Once you decide, as does cultural studies, that these disciplines themselves are retrograde, you are bound to attack them in the name of a kind of super discipline for which the original model was comparative literature. When complit started, it required more rather than fewer skills. But when it began to be the center of what now is called theory, it increasingly became an enterprise in which all works are read in English (including the theoretical texts themselves), and it is now a very different project from the original one. And out of that project of comparative literature has come cultural studies which is involved in an attack one disciplines and therefore what I believe to be a massive deskilling of student. I think ultimately (and this is the really paranoid part of it) that many university administrations would like to get rid of the departments. The separate faculties in universities have a great deal of power which the administration would like to usurp.

SR: Well, I understand that a university might want to undermine the power of individual departments to better control them, but I don't really see how that works. It seems to me that most of these changes are being driven by faculty, not the administration.

RK: Although I'm certainly not talking about Harvard, administrations are often very happy to form "programs," like a program in cultural studies, or women's studies. Now you generally think those programs come from the left of the spectrum of possibilities, but they're not always from the left; they're also, as in Medieval studies, from the right. Such programs are not part of the faculty structure, and when the administration pushes to have faculty members head these study programs, those appointments often fall between the faculty or even outside it completely. Then those budgets and those people become directly beholden to the administration. We tend to think of it as a good thing, that it's about a radicalization of the disciplines, that it's been about getting rid of the apparatus that has been the intellectual support for various authoritarian projects. I think that is a self-defeating fiction and I think that it's dangerous.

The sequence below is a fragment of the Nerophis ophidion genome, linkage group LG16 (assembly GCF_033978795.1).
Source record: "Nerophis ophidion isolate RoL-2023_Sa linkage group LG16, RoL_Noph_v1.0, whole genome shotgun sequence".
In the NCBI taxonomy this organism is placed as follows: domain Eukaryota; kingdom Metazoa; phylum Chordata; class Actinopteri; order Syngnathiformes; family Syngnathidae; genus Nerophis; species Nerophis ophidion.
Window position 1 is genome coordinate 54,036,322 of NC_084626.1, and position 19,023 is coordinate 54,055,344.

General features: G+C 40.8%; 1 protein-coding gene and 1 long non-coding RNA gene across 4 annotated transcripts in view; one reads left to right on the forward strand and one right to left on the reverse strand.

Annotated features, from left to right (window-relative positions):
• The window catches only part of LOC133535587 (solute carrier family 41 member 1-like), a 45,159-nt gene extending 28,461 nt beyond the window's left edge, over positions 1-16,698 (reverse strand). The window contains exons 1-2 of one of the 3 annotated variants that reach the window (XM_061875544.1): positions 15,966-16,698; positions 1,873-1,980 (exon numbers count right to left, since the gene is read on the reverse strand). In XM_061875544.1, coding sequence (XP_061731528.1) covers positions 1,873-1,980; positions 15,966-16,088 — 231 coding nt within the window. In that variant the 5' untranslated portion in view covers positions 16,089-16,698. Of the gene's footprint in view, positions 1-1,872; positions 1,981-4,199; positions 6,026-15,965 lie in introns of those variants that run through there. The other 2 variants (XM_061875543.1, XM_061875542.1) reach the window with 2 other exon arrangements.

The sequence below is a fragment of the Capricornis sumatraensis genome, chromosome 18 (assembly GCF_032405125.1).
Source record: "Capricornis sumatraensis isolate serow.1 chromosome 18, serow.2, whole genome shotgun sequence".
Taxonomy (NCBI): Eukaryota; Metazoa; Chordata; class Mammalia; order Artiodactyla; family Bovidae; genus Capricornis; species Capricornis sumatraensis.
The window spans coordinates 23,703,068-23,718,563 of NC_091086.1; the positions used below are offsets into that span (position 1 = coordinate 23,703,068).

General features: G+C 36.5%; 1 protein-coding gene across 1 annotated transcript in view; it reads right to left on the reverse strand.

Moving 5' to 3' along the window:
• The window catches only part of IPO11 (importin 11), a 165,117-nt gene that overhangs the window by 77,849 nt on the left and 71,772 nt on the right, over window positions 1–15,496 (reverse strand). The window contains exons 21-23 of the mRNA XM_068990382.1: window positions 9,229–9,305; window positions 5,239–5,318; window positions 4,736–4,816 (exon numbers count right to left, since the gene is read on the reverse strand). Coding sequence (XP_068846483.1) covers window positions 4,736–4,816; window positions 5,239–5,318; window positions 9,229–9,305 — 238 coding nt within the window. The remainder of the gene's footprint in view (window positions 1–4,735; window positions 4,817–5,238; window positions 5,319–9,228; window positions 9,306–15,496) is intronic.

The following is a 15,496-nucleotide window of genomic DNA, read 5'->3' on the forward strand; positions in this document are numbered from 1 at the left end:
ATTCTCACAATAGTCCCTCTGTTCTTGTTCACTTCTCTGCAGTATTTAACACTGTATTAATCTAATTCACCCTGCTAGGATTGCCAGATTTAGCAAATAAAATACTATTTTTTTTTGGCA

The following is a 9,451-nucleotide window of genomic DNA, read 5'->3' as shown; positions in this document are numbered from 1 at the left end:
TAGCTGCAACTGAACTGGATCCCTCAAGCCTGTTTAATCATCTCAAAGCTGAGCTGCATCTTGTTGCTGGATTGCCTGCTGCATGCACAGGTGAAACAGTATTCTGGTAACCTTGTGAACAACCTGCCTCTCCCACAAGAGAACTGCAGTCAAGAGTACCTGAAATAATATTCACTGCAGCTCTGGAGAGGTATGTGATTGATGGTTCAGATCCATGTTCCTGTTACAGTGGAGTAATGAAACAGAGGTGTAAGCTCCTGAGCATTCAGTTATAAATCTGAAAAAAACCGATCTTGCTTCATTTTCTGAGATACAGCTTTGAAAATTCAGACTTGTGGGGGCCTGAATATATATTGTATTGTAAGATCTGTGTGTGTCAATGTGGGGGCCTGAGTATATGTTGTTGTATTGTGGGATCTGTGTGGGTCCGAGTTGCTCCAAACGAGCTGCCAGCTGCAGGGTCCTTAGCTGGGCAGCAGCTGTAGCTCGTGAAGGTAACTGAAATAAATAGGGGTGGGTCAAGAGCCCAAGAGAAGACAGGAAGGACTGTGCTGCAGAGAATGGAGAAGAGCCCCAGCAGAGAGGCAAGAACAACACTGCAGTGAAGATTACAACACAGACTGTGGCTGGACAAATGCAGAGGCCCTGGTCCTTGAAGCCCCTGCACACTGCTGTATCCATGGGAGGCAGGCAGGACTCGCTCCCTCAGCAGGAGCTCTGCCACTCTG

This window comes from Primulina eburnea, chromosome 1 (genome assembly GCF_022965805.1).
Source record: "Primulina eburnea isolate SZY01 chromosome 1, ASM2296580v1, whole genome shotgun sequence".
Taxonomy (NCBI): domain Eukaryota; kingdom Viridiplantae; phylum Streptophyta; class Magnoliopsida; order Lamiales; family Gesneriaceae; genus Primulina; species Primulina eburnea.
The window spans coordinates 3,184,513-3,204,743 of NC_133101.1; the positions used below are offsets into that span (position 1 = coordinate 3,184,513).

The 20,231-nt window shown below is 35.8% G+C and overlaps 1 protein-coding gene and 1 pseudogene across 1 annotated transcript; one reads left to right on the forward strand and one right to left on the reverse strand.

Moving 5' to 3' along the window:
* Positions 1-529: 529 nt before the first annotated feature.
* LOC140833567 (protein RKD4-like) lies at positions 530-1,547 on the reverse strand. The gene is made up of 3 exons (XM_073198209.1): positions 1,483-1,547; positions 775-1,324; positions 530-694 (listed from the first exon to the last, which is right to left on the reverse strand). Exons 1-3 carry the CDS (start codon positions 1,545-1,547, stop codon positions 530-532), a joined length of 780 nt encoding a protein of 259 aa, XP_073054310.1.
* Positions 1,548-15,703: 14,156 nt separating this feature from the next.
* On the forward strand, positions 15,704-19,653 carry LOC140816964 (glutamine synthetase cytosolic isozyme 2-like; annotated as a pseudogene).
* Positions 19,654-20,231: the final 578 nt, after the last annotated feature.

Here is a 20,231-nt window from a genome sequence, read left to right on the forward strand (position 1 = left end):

SR: It really surprises me to hear you say this, because when I think of your writing and the writing in October, it seems that your work may have fostered and supported many of these changes both in art history and even more broadly. This is why I was puzzled by your distaste for the "paranoid scenarios," which I had always thought you were instrumental in bringing to the discipline.

RK: I certainly have been involved in critiquing certain controlling ideas that have been the ways of forming objects of study. For example, the work I've done on Jackson Pollock has been involved in trying to show that to continue to think of Pollock as a biographically contained subject who is a volitional agent is a benighted idea. For me, the only way to think about Pollock is through the sort of force field that was warring over his interpretation. That's an example of a sort of "death of the author" theory, and that's not a "paranoid scenario."

When I say "paranoid scenario," I have certainly participated and even formented various ways of attacking what Michel Foucault called the unities of an epistemological field that work in terms of a set of unified objects. I believe that some of those unified objects dissolve as you begin to look at them. So it's not as though I'm resisting new departures in art historical method, but I suppose I feel very strongly that that kind of critique is powerful and productive when it's conducted within a discipline, when a discipline renews itself. So what I have against "visual studies" is the project of getting rid of the disciplines. People say "film studies, what's that?" or "art history, jene connais pas." That's just forgetting about the fact that there are certain skills involved in both the fabrications of certain objects and the unpacking of those objects.

SR: Well, I think it's important that you clarified the distinction between carrying out your critical project, or any critical project, within a discipline, as opposed to dismantling all the disciplines and regrouping them under a different rubric, like women's studies.